International Trade Secretary Liam Fox has said "intransigence" from the European Union is pushing Britain towards a no-deal Brexit.
With (Other OTC: WWTH - news) less than eight months until Britain quits the bloc, the prominent Brexiteer put the odds of the UK leaving the EU without agreeing a deal over their future relationship at "60-40".
Mr Fox said he believed the risk of a no-deal scenario had increased, pinning the blame on the European Commission and Brussels' chief negotiator Michel Barnier.
His comments are in stark contrast to the position he took in July of last year, when he said a trade deal with the EU would be "one of the easiest in human history".
"We are already beginning with zero tariffs," he said at the time.
"The only reason that we wouldn't come to a free and open agreement is because politics gets in the way of economics."
He now appears to think that has happened, telling the Sunday Times: "I think the intransigence of the Commission is pushing us towards no deal.
"We have set out the basis in which a deal can happen but if the EU decides that the theological obsession of the unelected is to take priority over the economic well-being of the people of Europe then it's a bureaucrats' Brexit - not a people's Brexit - (and) then there is only going to be one outcome."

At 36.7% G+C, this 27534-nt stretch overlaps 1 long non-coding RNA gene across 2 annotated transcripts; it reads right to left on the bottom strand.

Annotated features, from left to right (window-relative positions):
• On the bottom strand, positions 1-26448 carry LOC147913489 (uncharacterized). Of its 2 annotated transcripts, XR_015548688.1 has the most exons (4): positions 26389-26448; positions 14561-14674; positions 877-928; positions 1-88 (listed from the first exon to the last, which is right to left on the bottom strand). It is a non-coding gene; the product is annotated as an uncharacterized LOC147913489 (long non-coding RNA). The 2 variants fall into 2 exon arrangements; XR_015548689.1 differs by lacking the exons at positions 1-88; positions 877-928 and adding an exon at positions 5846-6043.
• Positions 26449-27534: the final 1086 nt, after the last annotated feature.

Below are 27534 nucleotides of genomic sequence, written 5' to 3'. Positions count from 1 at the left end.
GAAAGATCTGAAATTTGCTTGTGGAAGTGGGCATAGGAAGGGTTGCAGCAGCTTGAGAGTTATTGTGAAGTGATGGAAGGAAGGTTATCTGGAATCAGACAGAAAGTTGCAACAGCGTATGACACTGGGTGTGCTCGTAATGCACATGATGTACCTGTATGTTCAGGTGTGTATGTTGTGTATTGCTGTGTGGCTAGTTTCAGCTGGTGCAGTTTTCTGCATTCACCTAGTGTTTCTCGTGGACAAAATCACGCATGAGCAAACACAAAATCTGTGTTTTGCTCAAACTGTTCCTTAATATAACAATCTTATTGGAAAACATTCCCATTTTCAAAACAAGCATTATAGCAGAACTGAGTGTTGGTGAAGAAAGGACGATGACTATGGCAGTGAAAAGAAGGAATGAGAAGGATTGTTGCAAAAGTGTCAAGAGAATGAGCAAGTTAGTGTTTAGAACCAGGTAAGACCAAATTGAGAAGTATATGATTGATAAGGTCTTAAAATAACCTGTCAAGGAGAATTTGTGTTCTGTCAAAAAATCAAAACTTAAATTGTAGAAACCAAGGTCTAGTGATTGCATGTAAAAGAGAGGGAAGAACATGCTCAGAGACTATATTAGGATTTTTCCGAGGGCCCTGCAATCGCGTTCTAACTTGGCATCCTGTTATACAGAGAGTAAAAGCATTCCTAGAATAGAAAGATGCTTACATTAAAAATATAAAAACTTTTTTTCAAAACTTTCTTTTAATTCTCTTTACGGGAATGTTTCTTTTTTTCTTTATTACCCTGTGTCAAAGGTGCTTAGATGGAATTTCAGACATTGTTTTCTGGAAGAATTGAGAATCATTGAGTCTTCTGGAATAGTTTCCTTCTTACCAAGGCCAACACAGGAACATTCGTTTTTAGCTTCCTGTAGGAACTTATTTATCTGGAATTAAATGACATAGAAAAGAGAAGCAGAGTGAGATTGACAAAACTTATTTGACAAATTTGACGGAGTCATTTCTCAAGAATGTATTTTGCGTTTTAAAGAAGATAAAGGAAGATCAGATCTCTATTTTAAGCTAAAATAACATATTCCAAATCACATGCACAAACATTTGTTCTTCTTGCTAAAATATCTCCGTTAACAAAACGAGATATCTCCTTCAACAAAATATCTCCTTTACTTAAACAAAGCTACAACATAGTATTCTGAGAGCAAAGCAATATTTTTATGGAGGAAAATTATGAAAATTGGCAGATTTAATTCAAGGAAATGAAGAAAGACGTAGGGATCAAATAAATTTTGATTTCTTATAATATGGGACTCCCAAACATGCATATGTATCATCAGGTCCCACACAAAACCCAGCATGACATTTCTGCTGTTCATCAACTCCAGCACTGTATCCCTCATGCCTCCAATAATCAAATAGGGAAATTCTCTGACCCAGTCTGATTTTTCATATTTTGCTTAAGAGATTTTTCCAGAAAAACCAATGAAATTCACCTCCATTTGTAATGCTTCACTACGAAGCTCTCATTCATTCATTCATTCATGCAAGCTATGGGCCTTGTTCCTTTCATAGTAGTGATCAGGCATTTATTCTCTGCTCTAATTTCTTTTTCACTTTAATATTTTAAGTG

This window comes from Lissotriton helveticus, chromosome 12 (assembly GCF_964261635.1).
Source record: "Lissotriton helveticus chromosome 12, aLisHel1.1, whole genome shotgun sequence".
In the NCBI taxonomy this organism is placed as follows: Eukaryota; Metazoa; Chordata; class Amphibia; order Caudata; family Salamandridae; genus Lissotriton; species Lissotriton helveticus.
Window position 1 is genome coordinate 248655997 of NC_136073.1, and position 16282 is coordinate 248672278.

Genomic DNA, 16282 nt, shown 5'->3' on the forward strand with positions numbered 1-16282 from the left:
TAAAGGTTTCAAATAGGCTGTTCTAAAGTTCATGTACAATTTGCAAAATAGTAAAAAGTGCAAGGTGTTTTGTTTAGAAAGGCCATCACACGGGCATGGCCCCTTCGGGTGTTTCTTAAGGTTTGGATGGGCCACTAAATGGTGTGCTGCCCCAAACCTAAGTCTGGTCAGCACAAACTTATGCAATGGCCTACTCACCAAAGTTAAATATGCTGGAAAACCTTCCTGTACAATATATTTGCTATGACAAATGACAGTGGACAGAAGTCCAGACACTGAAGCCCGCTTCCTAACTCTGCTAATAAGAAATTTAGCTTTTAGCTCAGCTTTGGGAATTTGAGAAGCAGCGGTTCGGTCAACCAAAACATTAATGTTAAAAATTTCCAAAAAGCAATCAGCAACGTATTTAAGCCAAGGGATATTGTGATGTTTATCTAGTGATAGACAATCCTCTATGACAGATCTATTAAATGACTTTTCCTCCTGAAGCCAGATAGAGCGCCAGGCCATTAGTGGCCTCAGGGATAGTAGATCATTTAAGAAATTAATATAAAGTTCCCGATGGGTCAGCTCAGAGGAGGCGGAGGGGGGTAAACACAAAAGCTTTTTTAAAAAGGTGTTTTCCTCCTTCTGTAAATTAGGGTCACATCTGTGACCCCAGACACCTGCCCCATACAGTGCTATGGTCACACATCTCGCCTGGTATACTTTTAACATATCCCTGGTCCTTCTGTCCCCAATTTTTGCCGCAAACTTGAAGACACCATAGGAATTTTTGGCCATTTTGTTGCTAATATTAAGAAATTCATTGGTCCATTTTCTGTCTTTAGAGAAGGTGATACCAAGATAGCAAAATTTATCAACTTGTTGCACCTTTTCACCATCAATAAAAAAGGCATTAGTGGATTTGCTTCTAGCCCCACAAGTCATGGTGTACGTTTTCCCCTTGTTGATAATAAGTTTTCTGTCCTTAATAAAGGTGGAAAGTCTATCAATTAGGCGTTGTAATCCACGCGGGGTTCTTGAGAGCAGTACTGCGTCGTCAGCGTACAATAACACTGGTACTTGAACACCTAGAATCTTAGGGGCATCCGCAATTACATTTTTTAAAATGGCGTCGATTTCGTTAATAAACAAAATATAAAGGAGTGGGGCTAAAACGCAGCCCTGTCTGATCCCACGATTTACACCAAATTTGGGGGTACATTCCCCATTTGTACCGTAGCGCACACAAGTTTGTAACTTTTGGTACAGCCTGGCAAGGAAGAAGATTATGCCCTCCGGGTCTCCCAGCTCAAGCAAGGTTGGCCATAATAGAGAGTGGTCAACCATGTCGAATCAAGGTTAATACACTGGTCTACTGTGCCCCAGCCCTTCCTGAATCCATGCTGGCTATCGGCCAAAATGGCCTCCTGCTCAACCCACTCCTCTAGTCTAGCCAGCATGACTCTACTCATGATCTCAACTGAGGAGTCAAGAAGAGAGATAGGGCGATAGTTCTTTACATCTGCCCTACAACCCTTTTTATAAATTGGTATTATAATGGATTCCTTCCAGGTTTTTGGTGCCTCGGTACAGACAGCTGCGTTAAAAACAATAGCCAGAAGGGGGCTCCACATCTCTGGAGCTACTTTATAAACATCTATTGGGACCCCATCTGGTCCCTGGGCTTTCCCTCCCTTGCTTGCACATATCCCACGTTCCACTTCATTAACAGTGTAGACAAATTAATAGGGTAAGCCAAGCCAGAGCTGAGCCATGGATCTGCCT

It was up to the EU whether it wanted to put "ideological purity" ahead of the real economy, Mr Fox said.
He said Mr Barnier had dismissed the UK's proposals in the Chequers plan thrashed out by Theresa May and the cabinet simply because "we have never done it before".
The government has admitted its proposals are unprecedented, but Mr Fox said Mr Barnier's response "makes the chance of no deal greater".
Mrs May held talks with French President Emmanuel Macron on Friday, cutting short her holiday to visit his summer retreat.
And ministers including Foreign Secretary Jeremy Hunt and Brexit Secretary Dominic Raab have also engaged in diplomatic activity in Europe in recent days as the government seeks to deal directly with individual governments in an effort to keep the Chequers plan alive.
If Britain fails to agree the terms of its divorce with the EU and leaves without even a transition agreement to smooth its exit, it would revert to trading under World Trade Organisation rules in March 2019.
On Friday, Bank of England governor Mark Carney said the chances of a no-deal Brexit had become "uncomfortably high" .